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Devious Phishing Tactic Circumvents MFA Using Remote Access Software

 

As per a new phishing technique,adversaries can defeat multi-factor authentication (MFA) by having victims connect to their accounts directly on attacker-controlled servers using the VNC screen sharing system.

Bypassing multi-factor authentication (MFA) configured on the intended victim's email accounts is one of the most difficult barriers to successful phishing attempts. Even if threat actors can persuade users to input their credentials on a phishing site, if the account is protected by MFA, completely breaching the account requires the victim's one-time passcode. 

Phishing kits have been upgraded to employ reverse proxies or other means to obtain MFA codes from unwitting victims to get access to a target's MFA-protected accounts. Companies, on the other hand, are becoming aware of this technique and have begun implementing security measures that prevent logins or cancel accounts when reverse proxies are found. VNC is here to help. 

Mr.d0x, a security researcher, attempted to create a phishing attack on the client's employees to get corporate account credentials while conducting a penetration test for a customer. Mr.d0x put up a phishing assault utilising the Evilginx2 attack framework, which operates as a reverse proxy to steal credentials and MFA codes because all of the accounts were configured with MFA. 

The researcher discovered that when reverse proxies or man-in-the-middle (MiTM) attacks were detected, Google blocked logins. According to Mr.d0x, this was a new security feature installed by Google in 2019 precisely to avoid these types of attacks. 

Websites like LinkedIn, according to the researcher, identify man-in-the-middle (MiTM) assaults and delete accounts following successful logins. To get around this, Mr.d0x devised a cunning new phishing technique that employs the noVNC remote access software and browsers in kiosk mode to display email login prompts that are hosted on the attacker's server but shown in the victim's browser.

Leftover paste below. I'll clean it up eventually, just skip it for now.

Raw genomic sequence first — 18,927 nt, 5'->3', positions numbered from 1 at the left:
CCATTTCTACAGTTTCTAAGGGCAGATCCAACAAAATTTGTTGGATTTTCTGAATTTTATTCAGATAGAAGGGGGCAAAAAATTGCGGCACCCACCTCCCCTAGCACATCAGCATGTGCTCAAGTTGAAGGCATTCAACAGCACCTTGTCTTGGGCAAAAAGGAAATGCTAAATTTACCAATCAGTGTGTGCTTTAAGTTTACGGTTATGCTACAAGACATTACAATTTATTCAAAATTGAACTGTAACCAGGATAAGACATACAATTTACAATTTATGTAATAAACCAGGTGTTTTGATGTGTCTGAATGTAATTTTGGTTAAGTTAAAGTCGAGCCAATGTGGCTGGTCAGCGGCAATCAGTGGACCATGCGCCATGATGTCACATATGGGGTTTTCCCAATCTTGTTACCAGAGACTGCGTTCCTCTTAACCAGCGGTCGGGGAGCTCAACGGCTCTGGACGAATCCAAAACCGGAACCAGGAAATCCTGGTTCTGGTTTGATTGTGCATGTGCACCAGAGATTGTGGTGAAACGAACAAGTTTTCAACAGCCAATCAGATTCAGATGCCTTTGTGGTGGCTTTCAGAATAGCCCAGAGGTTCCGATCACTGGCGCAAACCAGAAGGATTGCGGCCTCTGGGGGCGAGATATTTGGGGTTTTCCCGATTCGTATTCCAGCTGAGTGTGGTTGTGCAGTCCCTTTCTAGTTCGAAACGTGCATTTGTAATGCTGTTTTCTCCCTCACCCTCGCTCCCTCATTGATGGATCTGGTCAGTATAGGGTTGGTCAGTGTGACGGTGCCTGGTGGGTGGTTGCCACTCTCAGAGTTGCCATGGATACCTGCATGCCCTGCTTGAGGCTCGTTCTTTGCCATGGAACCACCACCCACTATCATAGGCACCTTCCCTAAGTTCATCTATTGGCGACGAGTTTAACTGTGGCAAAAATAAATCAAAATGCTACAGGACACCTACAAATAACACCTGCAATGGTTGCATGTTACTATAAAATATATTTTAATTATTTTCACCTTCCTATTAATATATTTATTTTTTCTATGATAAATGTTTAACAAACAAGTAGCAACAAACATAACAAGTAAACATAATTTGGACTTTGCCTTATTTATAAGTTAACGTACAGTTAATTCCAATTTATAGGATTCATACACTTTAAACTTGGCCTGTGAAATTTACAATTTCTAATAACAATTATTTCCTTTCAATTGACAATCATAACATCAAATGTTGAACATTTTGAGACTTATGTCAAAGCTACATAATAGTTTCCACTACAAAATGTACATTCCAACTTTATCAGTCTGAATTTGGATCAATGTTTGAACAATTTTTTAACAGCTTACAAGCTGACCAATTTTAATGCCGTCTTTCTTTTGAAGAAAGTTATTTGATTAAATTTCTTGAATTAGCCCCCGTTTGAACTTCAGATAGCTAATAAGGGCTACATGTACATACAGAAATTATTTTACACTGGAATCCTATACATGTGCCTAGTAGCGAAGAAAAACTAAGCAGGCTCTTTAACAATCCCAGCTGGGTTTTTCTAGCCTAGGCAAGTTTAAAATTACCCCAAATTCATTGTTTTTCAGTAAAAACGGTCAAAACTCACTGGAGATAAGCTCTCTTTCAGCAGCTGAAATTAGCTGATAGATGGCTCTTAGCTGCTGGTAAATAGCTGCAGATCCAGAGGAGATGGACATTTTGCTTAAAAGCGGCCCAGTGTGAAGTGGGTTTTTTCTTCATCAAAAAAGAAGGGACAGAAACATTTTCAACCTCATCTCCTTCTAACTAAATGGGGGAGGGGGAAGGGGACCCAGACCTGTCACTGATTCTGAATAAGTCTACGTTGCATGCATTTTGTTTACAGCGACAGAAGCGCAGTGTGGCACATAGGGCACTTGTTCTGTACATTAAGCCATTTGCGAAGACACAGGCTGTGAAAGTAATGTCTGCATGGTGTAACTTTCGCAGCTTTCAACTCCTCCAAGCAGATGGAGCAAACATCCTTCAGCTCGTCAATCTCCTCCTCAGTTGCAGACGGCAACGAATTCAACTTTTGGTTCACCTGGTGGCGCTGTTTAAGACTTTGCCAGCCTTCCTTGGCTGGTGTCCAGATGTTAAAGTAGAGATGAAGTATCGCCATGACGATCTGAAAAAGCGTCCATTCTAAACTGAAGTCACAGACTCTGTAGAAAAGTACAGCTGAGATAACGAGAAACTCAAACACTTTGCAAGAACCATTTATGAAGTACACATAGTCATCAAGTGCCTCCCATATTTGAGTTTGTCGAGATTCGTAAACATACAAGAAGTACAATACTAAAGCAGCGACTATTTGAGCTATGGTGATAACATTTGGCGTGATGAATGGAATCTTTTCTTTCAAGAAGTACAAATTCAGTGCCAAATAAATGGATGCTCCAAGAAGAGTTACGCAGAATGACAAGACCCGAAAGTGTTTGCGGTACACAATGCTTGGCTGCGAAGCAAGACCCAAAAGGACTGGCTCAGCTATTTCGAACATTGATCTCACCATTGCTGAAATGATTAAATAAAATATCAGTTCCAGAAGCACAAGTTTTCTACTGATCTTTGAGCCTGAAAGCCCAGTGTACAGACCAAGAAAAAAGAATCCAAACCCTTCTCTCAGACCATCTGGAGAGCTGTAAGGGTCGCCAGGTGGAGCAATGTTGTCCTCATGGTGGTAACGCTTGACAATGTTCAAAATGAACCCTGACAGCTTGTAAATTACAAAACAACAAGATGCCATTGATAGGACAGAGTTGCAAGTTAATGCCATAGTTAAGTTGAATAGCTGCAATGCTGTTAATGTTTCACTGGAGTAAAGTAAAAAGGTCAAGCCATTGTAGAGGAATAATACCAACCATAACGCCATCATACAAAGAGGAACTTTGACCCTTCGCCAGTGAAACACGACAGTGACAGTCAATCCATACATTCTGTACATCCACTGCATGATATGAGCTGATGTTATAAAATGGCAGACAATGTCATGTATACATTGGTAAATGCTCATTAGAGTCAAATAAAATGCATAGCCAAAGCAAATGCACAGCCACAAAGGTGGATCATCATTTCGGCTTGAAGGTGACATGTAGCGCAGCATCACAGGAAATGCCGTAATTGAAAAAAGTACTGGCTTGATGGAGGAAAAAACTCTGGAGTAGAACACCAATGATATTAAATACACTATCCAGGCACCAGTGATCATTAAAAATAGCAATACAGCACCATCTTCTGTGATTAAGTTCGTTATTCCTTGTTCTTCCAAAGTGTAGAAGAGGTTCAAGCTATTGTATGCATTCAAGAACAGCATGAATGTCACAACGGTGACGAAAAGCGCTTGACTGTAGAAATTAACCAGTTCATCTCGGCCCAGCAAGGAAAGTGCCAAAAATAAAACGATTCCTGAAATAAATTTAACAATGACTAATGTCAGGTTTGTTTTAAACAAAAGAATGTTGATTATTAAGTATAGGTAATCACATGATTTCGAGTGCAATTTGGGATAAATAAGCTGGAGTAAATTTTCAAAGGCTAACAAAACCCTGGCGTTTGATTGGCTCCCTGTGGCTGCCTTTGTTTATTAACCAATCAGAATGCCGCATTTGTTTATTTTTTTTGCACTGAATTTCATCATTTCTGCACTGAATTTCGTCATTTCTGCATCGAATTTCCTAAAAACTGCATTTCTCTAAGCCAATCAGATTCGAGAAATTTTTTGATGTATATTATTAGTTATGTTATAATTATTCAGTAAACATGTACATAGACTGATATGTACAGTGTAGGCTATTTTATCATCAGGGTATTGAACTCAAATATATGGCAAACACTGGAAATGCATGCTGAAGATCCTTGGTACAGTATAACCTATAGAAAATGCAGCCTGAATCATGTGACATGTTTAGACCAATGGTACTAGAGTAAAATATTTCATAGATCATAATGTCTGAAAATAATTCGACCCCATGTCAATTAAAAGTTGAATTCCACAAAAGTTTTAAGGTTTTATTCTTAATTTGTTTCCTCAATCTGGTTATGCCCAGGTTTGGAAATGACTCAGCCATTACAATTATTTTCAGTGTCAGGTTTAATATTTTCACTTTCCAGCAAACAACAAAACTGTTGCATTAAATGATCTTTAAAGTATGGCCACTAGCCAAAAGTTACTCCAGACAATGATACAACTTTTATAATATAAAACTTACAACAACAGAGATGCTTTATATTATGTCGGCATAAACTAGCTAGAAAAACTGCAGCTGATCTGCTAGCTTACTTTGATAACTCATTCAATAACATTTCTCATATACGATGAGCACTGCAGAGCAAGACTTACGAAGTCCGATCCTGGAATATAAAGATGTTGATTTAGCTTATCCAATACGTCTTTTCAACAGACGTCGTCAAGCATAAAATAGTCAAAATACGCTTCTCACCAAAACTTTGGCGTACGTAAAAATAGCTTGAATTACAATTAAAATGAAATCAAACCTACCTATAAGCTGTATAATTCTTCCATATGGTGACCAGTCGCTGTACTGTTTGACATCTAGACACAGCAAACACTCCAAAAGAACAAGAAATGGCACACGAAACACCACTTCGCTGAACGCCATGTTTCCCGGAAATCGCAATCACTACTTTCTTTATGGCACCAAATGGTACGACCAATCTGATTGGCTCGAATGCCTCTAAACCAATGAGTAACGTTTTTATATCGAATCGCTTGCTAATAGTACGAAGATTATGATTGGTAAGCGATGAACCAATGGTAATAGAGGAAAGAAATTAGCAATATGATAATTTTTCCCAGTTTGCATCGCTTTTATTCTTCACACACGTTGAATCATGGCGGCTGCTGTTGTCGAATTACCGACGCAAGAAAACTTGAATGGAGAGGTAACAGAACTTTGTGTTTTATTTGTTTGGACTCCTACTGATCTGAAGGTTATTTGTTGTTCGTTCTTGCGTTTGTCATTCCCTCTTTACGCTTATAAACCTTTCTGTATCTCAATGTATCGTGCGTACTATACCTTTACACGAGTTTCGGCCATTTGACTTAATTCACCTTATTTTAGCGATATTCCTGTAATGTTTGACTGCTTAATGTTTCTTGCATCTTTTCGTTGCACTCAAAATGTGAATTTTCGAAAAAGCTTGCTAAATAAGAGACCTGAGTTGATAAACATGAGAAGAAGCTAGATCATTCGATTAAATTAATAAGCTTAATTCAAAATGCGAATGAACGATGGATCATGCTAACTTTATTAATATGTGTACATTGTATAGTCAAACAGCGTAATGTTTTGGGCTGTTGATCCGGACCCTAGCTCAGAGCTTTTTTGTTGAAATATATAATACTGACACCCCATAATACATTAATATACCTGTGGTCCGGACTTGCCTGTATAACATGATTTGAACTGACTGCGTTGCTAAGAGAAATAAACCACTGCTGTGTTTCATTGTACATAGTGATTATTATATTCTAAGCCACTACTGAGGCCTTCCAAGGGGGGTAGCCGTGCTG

VNC is a remote access software that allows users to connect to and control the desktop of a logged-in user. Most people use dedicated VNC clients to connect to a VNC server, which opens the remote desktop in a similar way to Windows Remote Desktop. 

An application called noVNC, on the other hand, allows users to connect to a VNC server directly from within a browser by merely clicking a link, which is where the researcher's new phishing method comes into play. 

A new report by Mr.d0x on his new phishing technique explained, "So how do we use noVNC to steal credentials & bypass 2FA? Setup a server with noVNC, run Firefox (or any other browser) in kiosk mode and head to the website you’d like the user to authenticate to (e.g. accounts.google.com)."   

"Send the link to the target user and when the user clicks the URL they’ll be accessing the VNC session without realizing. And because you’ve already set up Firefox in kiosk mode all the user will see is a web page, as expected." 

A threat actor can use this configuration to send targeted spear-phishing emails with links that launch the target's browser and log into the attacker's remote VNC server. These links are highly customisable, allowing the attacker to make links that do not appear to be suspicious VNC login URLs.  

Since the attacker's VNC server is set up to run a browser in kiosk mode, which displays the browser in full-screen mode, when the victim clicks on a link, they will be taken to a login screen for the targeted email provider, where they can log in as usual. 

However, because the attacker's VNC server is displaying the login prompt, all login attempts will be made directly on the remote server. Once a user logs into the account, an attacker can utilise a variety of tools to obtain passwords and security tokens, according to Mr.d0x. 

Even more dangerous, since the user enters the one-time passcode directly on the attacker's server, authorising the device for future login attempts, this technique bypasses MFA. If the attack was limited to a few people, merely entering into their email account using the attacker's VNC session would grant the device permission to connect to the account in the future. Because VNC allows many individuals to monitor the same session, an attacker might disconnect the victim's connection after the account was logged in and reconnect later to gain access to the account and all of its email. 

While this attack is yet to be observed in the open, the researcher told BleepingComputer that he believes it will be used in the future. Every phishing advice remains the same when it comes to safeguarding from these types of attacks: do not click on URLs from unknown senders, scan embedded links for strange domains, and take all email as suspect, especially when it asks you to log in to your account.